5 Takeaways From The PocketFives Player’s Panel at MTGSUSA

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The issues hampering New Jersey’s regulated online poker sites were on full display at this year’s Mobile & Tablet Gambling Summit USA (MTGSUSA) PocketFives Player’s Panel, held this Monday at Bally’s Atlantic City.

View the summit’s full agenda here.

As panel moderator, I had the honor of surveying four very active members of both the PocketFives community forums, and of the Garden State’s online poker scene in general: Andrew Balok, Blake Havekes, Jack King and Dennis Lopez.

Listed below are my five key takeaways from the panel. Taken together, these highlights should provide greater clarity into what problems need to be addressed before market growth can be achieved.

5) PayPal, PokerStars will open new doors

It was the general consensus of the players that the forthcoming entry of Paypal and PokerStars into the market will help to increase liquidity via strengthened awareness.

Some key points of the discussion surrounding PayPal:

  • The panelists shared the opinion that Paypal will quickly become a widely utilized alternative payment processing platform, even more so if players aren’t forced to leave the poker client to make a Paypal transaction.
  • It was unanimously agreed that Paypal is a more respected and recognized brand than Skrill and Neteller
  • And that PayPal’s entrance may compel holdout credit card companies to jump on board.

.. and some concerning PokerStars:

  • There was a touch of skepticism regarding the impact PokerStars will have on volume, with some believing that the online poker giant’s entry will only result in moderate increases to total market liquidity.
  • Market fragmentation was also cited as a concern.
  • Those concerns aside, overall PokerStars’ eventual launch was viewed as an overwhelming positive for New Jersey.
  • Panelists were of the mind that PokerStars’ entry will inspire other NJ operators to “get their acts together.”

Outside of WSOP and the Borgata, New Jersey’s regulated poker industry currently lacks the brand recognition necessary to attract recreational players.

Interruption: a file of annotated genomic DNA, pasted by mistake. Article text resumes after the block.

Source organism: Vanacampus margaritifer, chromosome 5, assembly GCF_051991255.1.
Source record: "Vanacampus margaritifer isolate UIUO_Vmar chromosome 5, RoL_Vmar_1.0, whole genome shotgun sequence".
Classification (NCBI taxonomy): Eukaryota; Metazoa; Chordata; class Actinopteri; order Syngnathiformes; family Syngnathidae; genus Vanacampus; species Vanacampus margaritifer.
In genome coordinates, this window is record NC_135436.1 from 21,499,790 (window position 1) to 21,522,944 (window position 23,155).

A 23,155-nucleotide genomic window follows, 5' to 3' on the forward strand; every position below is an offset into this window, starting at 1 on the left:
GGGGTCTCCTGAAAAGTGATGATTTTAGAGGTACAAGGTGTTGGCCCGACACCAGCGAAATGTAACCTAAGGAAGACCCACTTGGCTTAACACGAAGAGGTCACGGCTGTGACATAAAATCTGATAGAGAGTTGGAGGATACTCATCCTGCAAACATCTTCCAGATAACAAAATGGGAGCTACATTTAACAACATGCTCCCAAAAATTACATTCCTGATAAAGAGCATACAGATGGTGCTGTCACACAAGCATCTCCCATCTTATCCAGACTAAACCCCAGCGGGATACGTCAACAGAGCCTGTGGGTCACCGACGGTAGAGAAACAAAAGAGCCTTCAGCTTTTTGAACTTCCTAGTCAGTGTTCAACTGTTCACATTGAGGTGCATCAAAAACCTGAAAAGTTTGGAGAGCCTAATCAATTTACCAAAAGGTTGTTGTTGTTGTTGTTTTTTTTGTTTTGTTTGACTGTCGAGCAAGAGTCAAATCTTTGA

Reintroducing two of the biggest pre-Black Friday companies into the mix could hail a significant upturn for online poker in 2015.

4) Cross-promotion, what cross-promotion?

The participants concurred that the industry’s cross-promotional efforts are severely lacking, and offered valuable suggestions on how they could be improved:

  • Provide incentives to players who multi-table live and online events.
  • Encourage online players to visit Atlantic City by introducing loyalty program point exchanges for hotel rooms, casino gift certificates and entry into live poker events. To date, only BorgataPoker.com offers players anything of the sort (iRP exchanges are limited to Borgata comp dollars).
  • Correct the clear disconnect between what online poker rooms claim to offer, what they actually do offer, and player awareness of what is offered.

Case in point: Not a single one of the panel’s very active online players had their My Borgata Rewards or Total Rewards card rank matched to their online loyalty tier.

Based on their comments, I’m under the impression that they either didn’t know a tier match is available, or tried to upgrade, only to be told that the parameters were more rigid than they were initially led to believe.

3) Customers given few incentives for mobile play

As per the panelists, the industry’s mobile online poker offerings have been met with widespread apathy. Some explanations: